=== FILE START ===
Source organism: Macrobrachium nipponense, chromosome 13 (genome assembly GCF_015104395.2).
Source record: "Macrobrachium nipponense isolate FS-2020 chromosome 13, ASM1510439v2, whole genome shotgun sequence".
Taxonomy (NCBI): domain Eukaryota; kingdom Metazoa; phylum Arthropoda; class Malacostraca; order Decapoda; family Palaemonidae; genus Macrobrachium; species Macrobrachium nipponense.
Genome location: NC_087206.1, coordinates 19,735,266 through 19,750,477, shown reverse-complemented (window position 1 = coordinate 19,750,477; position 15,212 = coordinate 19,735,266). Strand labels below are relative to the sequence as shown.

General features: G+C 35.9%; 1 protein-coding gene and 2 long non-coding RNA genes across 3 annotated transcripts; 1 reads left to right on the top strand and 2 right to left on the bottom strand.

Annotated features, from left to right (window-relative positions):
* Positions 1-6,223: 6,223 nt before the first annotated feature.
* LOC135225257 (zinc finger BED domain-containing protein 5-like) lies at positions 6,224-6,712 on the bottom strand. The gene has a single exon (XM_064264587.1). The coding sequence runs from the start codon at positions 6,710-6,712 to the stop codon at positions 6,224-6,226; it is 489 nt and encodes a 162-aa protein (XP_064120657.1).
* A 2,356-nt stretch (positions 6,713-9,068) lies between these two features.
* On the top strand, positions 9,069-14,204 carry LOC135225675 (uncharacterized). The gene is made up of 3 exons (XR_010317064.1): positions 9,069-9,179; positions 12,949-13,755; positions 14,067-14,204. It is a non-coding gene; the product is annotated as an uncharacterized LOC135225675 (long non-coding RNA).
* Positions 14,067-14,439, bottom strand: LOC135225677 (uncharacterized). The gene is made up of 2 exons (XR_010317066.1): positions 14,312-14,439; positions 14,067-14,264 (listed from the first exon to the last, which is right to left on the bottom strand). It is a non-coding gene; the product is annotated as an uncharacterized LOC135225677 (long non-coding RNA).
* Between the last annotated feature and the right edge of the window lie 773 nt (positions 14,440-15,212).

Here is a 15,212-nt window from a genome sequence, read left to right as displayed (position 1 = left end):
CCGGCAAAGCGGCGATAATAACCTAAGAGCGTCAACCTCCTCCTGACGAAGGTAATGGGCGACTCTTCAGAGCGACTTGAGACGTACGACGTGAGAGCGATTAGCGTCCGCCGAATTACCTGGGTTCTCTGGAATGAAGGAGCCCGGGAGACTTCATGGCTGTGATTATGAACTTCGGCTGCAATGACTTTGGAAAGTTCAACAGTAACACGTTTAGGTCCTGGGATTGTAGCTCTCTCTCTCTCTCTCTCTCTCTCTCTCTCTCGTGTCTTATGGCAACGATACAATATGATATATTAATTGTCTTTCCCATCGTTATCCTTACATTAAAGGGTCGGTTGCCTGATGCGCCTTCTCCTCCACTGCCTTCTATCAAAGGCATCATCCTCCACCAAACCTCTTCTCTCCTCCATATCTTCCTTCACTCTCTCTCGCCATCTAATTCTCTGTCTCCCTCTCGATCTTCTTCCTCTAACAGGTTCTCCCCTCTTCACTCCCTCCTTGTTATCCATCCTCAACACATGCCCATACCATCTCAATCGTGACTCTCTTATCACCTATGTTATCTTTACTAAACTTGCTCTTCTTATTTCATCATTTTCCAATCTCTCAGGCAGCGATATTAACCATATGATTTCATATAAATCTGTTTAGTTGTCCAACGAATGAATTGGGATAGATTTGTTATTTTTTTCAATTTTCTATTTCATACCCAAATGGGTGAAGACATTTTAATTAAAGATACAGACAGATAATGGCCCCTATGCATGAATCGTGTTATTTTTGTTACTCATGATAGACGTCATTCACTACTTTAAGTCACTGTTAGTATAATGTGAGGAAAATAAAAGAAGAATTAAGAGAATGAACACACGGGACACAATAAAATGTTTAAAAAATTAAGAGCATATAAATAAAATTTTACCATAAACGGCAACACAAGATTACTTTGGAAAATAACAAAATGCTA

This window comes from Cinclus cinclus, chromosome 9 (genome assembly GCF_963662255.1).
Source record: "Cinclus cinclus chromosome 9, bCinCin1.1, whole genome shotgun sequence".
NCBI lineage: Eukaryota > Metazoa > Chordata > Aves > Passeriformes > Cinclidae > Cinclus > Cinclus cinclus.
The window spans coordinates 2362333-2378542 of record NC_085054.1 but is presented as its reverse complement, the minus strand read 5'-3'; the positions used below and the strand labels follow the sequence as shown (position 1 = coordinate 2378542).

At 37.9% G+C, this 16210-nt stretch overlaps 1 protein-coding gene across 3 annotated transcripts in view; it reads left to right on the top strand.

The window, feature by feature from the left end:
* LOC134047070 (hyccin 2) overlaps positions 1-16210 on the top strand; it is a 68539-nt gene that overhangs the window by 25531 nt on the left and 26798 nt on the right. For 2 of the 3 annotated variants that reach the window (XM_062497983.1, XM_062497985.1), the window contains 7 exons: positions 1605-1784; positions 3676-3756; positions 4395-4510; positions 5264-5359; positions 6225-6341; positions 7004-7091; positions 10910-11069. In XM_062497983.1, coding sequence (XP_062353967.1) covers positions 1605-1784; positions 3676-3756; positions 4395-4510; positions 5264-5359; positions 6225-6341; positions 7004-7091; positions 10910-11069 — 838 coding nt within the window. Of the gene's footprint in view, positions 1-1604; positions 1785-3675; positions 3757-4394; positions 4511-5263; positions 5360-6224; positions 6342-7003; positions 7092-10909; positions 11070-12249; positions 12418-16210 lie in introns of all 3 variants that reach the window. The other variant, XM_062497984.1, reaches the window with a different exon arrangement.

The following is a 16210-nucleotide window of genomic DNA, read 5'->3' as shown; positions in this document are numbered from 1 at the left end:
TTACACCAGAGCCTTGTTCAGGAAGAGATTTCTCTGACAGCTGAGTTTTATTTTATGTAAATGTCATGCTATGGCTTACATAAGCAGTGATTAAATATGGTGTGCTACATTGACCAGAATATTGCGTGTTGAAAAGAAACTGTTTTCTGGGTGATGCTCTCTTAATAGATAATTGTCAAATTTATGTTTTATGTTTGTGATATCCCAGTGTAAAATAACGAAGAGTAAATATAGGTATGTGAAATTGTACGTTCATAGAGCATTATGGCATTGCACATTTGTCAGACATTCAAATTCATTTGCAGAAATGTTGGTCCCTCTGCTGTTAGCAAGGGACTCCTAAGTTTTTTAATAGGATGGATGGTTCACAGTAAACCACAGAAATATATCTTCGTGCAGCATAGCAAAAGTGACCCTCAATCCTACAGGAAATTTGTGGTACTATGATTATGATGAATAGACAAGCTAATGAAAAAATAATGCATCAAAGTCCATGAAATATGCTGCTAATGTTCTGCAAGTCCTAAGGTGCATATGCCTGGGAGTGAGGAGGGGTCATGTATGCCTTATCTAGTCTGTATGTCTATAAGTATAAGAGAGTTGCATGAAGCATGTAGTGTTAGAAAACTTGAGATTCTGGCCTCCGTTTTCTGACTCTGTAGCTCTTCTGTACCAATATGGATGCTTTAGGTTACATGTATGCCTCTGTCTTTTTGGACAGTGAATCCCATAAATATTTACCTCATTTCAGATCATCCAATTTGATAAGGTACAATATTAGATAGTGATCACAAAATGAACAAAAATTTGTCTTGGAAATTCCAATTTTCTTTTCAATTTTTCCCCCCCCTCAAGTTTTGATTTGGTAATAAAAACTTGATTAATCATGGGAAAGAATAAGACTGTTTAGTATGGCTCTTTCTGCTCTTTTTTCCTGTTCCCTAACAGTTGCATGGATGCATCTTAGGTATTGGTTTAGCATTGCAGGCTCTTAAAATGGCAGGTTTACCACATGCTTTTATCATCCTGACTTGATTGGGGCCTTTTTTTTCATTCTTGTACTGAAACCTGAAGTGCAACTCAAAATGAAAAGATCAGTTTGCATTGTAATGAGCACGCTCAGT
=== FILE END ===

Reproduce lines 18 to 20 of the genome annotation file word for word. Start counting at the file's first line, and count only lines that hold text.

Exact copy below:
The window spans coordinates 2362333-2378542 of record NC_085054.1 but is presented as its reverse complement, the minus strand read 5'-3'; the positions used below and the strand labels follow the sequence as shown (position 1 = coordinate 2378542).

At 37.9% G+C, this 16210-nt stretch overlaps 1 protein-coding gene across 3 annotated transcripts in view; it reads left to right on the top strand.

The window, feature by feature from the left end: